Like what you see? Follow DC Wrapped Dates on Twitter for last-minute date ideas and other food news. @dcwrappeddates

Tuesday, July 26, 2011

First Look: Salt and Pepper

Plaudits: None
Neighborhood: Palisades

The Setup


Full disclosure: Official Co-Writer of DCWD CC is good friends with the chef-owners of Salt and Pepper, and I know them as well (through her). Because of that, CC has been helping out with the start-up, and invited a bunch of us to a group dinner there, including Official Friends of HR Intern, Yupster, Biz, Rajistan, The Suit, Aaron, and Ledzy.

The Vibe

Salt and Pepper lies on the stretch of Macarthur Blvd where it seems all the wonderful destination restaurants are (Et Voila, Makato, Kotobuki, Blacksalt to name a few). The difference is that Salt and Pepper sits underneath an office building. Up a set of stairs leads you to the restaurant, opening with a small square bar surrounded by a few two-tops by the large windows, and an outdoor patio area. Further to the back is the main dining area, a row of half-booth two-tops, a middle row of two-tops, and then high-backed booths on the other wall. In the rear is an open kitchen with a chef's table, and a chef's bar.

The decor theme is like the old joke about the sunburned zebra: black and white, with red all over. The main room is white paint with black wood accents and rafters, topped by flat red disc light fixtures, while the back room is red walls with black and white photos. Other cute touches abound, from boxes of dressed up Barbies to indicate the coed bathrooms, or the clipboard menus.

The Food


The group of ten or so ordered a diverse set of dishes, so I'll describe a few of the memorable ones. First along was an appetizer of cheesy rice fritters, essentially just a differently-named risotto balls. A wonderful mix of crunchy and creamy, and definitely a great way to start the meal. The other starter/side of note was the grits, a beautifully creamy rendition with butter to spare, but not in an aggressive way. Definitely some of the smoothest and best grits I've ever had, and definitely worth a taste.

Around the table, we start with my pan-roasted cod, which came with a red, white, and blue lobster has, spinach, and a sweet corn sauce. The cod itself was fine, well-cooked but a tad bit fishy and not as pleasant as some other cods I've had. The hash (so named because of the colors of potatoes mixed with the lobster) was the balancing act, providing a nice acid and textural mix, and definitely the winner from the dish.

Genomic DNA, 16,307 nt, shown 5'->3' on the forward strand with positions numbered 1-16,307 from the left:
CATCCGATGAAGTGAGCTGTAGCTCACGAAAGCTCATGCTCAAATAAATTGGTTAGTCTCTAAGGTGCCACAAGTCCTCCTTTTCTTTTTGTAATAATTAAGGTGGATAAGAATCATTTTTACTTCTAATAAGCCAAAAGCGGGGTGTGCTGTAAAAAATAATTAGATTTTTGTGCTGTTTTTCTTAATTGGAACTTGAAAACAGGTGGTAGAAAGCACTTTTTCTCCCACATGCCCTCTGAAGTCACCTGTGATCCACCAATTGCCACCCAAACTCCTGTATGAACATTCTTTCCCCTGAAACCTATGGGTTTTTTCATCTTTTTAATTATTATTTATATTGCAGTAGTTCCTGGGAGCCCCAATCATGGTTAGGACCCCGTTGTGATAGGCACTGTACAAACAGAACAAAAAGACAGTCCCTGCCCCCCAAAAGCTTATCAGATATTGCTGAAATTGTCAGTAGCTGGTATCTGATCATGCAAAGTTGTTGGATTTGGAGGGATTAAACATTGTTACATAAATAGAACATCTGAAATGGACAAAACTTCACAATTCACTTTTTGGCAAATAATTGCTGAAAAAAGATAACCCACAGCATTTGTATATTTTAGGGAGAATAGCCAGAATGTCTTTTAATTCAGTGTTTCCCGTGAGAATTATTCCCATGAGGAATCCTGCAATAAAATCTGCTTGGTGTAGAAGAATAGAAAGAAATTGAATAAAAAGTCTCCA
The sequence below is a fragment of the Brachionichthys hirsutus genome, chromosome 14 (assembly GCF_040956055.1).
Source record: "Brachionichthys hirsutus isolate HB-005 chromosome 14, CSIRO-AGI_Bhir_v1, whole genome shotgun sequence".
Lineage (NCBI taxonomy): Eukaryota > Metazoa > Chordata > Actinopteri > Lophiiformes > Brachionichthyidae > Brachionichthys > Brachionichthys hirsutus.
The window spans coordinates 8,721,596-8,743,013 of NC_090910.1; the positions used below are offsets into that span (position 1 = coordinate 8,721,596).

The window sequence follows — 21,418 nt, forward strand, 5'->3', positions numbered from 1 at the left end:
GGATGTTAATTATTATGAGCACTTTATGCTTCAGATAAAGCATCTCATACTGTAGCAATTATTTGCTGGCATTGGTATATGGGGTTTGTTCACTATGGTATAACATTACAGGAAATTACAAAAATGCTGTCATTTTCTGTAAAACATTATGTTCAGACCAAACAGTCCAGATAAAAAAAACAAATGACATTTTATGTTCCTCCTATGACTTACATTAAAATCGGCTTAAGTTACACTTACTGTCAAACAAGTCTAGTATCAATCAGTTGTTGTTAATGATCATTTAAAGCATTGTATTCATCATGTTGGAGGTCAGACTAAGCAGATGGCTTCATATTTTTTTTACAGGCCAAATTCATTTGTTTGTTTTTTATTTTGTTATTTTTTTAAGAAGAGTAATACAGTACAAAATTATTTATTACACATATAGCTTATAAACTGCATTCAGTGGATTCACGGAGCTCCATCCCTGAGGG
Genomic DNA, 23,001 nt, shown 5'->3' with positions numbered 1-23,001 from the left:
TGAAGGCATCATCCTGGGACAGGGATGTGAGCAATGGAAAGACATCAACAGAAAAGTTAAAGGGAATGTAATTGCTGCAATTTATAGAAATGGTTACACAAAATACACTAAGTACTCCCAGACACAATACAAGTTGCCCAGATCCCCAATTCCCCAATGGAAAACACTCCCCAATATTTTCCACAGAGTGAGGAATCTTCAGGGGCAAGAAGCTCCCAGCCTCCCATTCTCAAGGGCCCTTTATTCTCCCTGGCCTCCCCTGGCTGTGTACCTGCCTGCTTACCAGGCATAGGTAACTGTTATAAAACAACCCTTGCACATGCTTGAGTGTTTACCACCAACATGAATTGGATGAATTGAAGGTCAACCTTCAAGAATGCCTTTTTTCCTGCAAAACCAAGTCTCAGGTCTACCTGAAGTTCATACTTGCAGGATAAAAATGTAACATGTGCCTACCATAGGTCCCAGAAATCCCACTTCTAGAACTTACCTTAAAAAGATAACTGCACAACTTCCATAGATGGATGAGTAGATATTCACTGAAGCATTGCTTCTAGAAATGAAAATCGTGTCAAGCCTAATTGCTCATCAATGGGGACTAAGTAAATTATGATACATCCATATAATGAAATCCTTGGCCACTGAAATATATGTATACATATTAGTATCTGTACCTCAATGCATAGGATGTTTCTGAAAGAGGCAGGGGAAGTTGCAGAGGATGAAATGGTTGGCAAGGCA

A similar fate befell the pork chop, where the zucchini pancakes underneath outshone the otherwise simple meat. Then again, this is something I've struggled with recently; how can you really make a pork chop anything other than a simple pork chop? Have I ever had a pork chop that tasted fundamentally different than this one? Still, the sides on the dish stood out more to me than the chop itself.

The winners of the meal were two of the more American dishes. First was the American wagyu meatloaf, served with whipped potatoes, mushroom gravy, and green beans. Look, I will be the first to admit that I grew up spoiled, and definitely outside the normal bounds of conventional dinner. So my knowledge of meatloaf is admittedly limited. But this wasn't dry and boring like the stereotype of meatloaf; rather it was juicy and flavorful, and when combined with the mashed potatoes, a wonderfully warm and homey bite.

The other solid dish was the buttermilk-brined fried chicken with braised greens and mac and cheese. The chicken was solid with a nice crisp on it, and the greens were pretty good, but the mac-and-cheese stole the show, reminding me quite pleasingly of the truffled version at Equinox, where the chefs' lineage comes from. Creamy with a welcome feeling of warmth, this was an absolute pleasure.

For dessert, we picked two options. First, was a fried apple pie, which resembled a much more appetizing and cleaned-up construction of the McDonald's 50-cent version. Crunchy with some gooeyness, it was definitely a perfect and sumptuous treat for someone with a hankering for a better Mickey D's.

The second dessert was a housemade "Boston creme donut," two cakes sandwiching a a sweet cream. It was paired with an equally tiny strawberry milkshake, served in a shot glass. Both were milky and luscious, and definitely fun.

The Verdict


Overall, a pleasant surprise and the kind of restaurant that takes Mom's American classics and makes them that much better. A few missteps, but definitely some amazing high points. Already full of neighborhood residents, will hopefully become a destination restaurant alongside the trinity of Et Voila, Blacksalt, and Makoto.

Food Rating: ****
(out of 5)
Date Rating: 3 Hearts (out of 5)
Dress Code:
Casual
Bar Rating:
Classy Crowd
Vibe:
Energetic to Noisy
Cost:
$$$
(out of 5) ($50-$75 for two)

Salt & Pepper on Urbanspoon

No comments: